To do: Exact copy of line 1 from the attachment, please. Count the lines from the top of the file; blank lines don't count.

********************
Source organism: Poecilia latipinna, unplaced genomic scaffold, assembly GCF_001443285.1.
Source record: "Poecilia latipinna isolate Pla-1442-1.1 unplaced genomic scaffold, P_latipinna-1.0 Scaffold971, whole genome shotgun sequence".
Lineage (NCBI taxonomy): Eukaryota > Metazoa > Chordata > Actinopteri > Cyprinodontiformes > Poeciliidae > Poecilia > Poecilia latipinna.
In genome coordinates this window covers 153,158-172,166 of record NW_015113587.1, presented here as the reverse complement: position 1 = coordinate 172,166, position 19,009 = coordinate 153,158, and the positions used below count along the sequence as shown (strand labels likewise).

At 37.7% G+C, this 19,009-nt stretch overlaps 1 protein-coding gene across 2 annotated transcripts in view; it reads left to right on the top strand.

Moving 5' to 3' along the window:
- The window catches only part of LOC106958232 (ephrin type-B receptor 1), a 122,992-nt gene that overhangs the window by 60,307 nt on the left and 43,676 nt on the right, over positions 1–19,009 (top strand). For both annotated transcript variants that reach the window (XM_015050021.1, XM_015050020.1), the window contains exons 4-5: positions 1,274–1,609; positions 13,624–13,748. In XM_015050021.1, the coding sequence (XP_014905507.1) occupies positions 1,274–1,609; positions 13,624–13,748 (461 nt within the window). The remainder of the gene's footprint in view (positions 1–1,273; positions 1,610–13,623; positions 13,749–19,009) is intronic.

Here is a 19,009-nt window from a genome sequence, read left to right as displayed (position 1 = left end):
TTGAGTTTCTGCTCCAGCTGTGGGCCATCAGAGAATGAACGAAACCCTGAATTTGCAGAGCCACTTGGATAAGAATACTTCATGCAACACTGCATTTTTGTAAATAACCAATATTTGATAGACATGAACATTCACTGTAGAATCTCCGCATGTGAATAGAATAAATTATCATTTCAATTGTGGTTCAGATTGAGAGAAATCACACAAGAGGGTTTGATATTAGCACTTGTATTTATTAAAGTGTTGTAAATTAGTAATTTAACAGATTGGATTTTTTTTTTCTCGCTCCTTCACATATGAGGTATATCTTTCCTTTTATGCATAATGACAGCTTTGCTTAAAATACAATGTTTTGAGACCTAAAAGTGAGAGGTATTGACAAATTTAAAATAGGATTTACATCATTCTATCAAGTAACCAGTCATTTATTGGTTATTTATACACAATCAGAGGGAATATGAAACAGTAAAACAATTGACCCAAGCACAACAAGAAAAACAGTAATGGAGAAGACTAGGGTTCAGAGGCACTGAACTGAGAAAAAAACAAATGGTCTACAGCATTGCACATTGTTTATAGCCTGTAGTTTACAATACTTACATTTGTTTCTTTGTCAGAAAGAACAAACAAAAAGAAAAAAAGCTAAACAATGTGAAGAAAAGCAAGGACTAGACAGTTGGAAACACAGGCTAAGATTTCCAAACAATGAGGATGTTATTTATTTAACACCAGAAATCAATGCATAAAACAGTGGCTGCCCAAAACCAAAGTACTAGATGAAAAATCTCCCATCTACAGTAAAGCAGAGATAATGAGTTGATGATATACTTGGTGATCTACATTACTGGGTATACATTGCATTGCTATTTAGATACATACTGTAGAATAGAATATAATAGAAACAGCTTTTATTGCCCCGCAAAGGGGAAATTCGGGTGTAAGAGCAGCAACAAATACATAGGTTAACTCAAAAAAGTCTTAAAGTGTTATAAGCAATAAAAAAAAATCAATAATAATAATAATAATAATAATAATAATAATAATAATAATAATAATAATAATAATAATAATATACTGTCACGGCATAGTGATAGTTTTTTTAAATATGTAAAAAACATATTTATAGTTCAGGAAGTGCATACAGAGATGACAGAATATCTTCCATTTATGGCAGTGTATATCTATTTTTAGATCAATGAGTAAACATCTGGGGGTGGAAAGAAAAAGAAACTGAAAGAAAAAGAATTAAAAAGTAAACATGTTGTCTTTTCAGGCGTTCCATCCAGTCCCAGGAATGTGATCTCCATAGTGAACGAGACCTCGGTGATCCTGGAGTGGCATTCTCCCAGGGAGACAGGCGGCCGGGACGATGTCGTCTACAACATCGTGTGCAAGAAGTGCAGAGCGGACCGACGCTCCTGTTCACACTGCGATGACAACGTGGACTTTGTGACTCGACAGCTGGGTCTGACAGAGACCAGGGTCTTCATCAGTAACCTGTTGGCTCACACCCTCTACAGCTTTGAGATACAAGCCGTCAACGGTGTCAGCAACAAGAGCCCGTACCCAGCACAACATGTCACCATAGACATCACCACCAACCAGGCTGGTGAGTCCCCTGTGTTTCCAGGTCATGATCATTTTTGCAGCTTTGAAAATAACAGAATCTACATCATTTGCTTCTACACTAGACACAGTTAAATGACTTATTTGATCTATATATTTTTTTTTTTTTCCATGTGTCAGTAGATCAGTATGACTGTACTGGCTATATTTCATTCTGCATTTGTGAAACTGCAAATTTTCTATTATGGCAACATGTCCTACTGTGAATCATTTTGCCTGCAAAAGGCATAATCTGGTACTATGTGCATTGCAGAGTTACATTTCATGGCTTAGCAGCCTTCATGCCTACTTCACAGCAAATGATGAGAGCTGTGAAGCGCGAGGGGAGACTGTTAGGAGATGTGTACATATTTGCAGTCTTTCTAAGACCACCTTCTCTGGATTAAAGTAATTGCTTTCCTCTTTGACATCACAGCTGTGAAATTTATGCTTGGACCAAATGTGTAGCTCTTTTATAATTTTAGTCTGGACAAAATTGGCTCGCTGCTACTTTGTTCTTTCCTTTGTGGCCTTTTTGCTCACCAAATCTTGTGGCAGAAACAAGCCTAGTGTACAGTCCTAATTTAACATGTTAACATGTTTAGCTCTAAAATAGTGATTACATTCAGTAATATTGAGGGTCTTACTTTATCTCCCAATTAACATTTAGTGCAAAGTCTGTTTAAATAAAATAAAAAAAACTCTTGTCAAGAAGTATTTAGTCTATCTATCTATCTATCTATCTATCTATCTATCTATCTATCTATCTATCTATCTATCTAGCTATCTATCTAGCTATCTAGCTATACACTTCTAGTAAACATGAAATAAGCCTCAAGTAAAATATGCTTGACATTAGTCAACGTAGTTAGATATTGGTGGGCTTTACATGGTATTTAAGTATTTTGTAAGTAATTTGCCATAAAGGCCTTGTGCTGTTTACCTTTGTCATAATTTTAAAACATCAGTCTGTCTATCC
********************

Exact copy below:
Source organism: Poecilia latipinna, unplaced genomic scaffold, assembly GCF_001443285.1.